The U.S. Dept. of Transportation recently announced that miniature horses have been cleared to fly in all cabins of commercial planes as emotional support and service animals. The agency called “dogs, cats and miniature horses” the “most commonly recognized service animals.” However, the Association of Flight Attendants has urged a tightening of rules about the animals because of “rampant abuse” of service animal designations.
Thanks For The Useless Electronics
In one night, more than 50 old-fashioned television sets were deposited on the front porches of homes in Henrico County, Va. Henrico Police Lt. Matt Pecka said the culprits were caught on several doorbell cameras, with one of the videos showing a person wearing TV-shaped headgear while dropping off the TV. A similar phenomenon took place last year in nearby Glen Allen, where 20 sets were left on porches. Pecka said the only crime that might have been committed is illegal dumping: “We don’t believe there’s any reason for the community to be alarmed.”
A Twitter user known only as “Dorothy,” was banned from her phone by her mom in early August after she became distracted while cooking and started a fire. But that didn’t stop her. First she tweeted from a Nintendo 3DS gaming device, but Mom caught on quickly and posted that the account would be shut down. The next day, Dorothy tweeted from her Wii U, assuring followers that while Mom was at work, she’d be looking for her phone. Finally, with no other options left, Dorothy reached out to Twitter from an unlikely source: her family’s LG smart refrigerator. “I am talking to my fridge what the heck my Mom confiscated all of my electronics again,” she posted. The post went viral, even prompting LG to tweet about it with the hashtag #FreeDorothy.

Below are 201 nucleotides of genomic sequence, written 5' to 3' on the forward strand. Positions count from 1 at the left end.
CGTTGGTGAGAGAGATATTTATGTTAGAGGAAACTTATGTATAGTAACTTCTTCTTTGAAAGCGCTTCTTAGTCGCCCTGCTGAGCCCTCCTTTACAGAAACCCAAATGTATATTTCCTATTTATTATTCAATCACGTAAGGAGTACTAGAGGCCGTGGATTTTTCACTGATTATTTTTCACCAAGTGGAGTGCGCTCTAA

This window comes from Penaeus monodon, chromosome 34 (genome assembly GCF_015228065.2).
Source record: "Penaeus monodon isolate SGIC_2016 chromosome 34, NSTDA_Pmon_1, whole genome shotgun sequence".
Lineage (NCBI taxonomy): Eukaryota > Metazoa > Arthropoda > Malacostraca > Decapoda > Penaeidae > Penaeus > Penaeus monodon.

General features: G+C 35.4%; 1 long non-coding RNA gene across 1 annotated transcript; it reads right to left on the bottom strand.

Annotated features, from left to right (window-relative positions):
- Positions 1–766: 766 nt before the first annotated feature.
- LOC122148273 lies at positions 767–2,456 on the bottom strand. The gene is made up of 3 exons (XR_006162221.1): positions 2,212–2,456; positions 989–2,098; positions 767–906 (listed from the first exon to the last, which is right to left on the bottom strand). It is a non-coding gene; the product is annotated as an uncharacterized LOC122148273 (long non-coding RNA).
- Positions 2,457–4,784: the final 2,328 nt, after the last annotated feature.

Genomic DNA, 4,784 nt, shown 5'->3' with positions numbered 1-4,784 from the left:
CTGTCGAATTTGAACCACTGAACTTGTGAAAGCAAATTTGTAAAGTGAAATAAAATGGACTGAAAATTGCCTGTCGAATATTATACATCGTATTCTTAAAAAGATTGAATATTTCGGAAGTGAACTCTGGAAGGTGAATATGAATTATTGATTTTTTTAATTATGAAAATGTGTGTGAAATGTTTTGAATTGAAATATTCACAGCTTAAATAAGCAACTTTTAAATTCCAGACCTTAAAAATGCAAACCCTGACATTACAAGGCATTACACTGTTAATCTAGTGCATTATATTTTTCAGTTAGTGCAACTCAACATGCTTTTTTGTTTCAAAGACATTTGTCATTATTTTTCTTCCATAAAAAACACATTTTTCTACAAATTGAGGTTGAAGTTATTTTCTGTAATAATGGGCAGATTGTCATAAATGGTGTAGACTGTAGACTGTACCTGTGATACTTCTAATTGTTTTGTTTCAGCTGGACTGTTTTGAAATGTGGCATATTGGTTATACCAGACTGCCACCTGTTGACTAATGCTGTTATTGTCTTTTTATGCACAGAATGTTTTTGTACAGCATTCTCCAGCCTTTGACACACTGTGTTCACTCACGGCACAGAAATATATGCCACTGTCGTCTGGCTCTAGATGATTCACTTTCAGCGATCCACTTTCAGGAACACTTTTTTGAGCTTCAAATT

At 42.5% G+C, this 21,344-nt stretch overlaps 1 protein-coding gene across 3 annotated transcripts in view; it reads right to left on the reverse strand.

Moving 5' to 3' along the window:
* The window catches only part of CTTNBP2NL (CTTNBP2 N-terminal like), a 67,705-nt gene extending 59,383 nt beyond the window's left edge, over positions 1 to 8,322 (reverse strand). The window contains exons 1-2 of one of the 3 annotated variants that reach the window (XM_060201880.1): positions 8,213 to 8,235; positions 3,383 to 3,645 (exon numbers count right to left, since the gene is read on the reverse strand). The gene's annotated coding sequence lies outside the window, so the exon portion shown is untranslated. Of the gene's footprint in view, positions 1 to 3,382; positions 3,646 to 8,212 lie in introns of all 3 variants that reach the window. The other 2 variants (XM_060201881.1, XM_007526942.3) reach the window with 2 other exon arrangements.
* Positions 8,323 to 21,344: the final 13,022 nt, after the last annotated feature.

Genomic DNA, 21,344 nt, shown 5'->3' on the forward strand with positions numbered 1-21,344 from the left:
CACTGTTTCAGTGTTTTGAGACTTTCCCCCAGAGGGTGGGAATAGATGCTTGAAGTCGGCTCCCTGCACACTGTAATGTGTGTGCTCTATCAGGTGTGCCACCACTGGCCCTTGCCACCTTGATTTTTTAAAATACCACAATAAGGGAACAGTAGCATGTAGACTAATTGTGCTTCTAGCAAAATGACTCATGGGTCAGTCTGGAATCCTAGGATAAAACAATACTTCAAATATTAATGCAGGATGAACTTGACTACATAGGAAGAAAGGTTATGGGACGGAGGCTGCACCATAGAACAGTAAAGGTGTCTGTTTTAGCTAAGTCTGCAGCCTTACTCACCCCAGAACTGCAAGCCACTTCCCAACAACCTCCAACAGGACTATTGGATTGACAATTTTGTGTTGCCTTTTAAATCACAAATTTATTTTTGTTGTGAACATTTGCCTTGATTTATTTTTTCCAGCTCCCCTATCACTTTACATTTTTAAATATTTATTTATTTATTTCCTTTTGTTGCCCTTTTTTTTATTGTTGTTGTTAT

Between A Rock And A Rock
Cambodian farmer Sum Bora is lucky to be alive after spending almost four days wedged between boulders in the jungle northwest of Phnom Penh. As Bora was collecting bat guano for use as fertilizer, he slipped while trying to retrieve the flashlight he had dropped down a crevice. After three days, his brother found him and alerted authorities, who worked 10 hours to free Bora from the hollow where he was trapped. He was transported to a local hospital.
They Weren’t Even Roaches
Larry Adams, 61, of Daytona Beach, Fla., came out swinging late at night, complaining that neighbors were playing their music too loudly in the parking lot of their apartment complex. Adams emerged from his apartment threatening to shoot them. He brandished nunchucks, which he immediately hit himself in the head with. Police officers said Adams also sprayed everyone with roach repellent, causing them to cough. “We’re not even roaches, so what are we getting sprayed with roach spray for?” wondered neighbor Cici Sylvester. Adams, sporting a goose egg on his forehead, was charged with aggravated battery with a deadly weapon.